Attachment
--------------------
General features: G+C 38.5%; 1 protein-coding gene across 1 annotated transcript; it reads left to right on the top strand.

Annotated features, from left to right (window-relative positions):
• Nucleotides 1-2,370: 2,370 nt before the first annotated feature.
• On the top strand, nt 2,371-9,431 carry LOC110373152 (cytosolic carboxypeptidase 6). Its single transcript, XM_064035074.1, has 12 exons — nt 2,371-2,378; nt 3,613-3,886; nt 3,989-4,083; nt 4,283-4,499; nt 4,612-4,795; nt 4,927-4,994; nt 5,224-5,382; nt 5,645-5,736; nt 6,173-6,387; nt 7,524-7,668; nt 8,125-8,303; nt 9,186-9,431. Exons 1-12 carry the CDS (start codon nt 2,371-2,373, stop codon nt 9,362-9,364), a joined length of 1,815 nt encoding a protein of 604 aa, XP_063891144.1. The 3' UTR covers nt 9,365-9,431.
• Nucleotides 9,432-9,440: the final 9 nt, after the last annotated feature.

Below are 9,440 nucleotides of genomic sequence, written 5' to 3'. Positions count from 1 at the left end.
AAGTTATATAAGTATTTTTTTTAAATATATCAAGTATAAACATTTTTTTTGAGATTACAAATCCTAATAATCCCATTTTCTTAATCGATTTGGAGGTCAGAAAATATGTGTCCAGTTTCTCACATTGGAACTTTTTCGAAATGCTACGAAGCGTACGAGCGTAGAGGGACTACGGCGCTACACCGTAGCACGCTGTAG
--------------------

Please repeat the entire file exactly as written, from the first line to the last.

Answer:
General features: G+C 38.5%; 1 protein-coding gene across 1 annotated transcript; it reads left to right on the top strand.

Annotated features, from left to right (window-relative positions):
• Nucleotides 1-2,370: 2,370 nt before the first annotated feature.
• On the top strand, nt 2,371-9,431 carry LOC110373152 (cytosolic carboxypeptidase 6). Its single transcript, XM_064035074.1, has 12 exons — nt 2,371-2,378; nt 3,613-3,886; nt 3,989-4,083; nt 4,283-4,499; nt 4,612-4,795; nt 4,927-4,994; nt 5,224-5,382; nt 5,645-5,736; nt 6,173-6,387; nt 7,524-7,668; nt 8,125-8,303; nt 9,186-9,431. Exons 1-12 carry the CDS (start codon nt 2,371-2,373, stop codon nt 9,362-9,364), a joined length of 1,815 nt encoding a protein of 604 aa, XP_063891144.1. The 3' UTR covers nt 9,365-9,431.
• Nucleotides 9,432-9,440: the final 9 nt, after the last annotated feature.

Below are 9,440 nucleotides of genomic sequence, written 5' to 3'. Positions count from 1 at the left end.
AAGTTATATAAGTATTTTTTTTAAATATATCAAGTATAAACATTTTTTTTGAGATTACAAATCCTAATAATCCCATTTTCTTAATCGATTTGGAGGTCAGAAAATATGTGTCCAGTTTCTCACATTGGAACTTTTTCGAAATGCTACGAAGCGTACGAGCGTAGAGGGACTACGGCGCTACACCGTAGCACGCTGTAG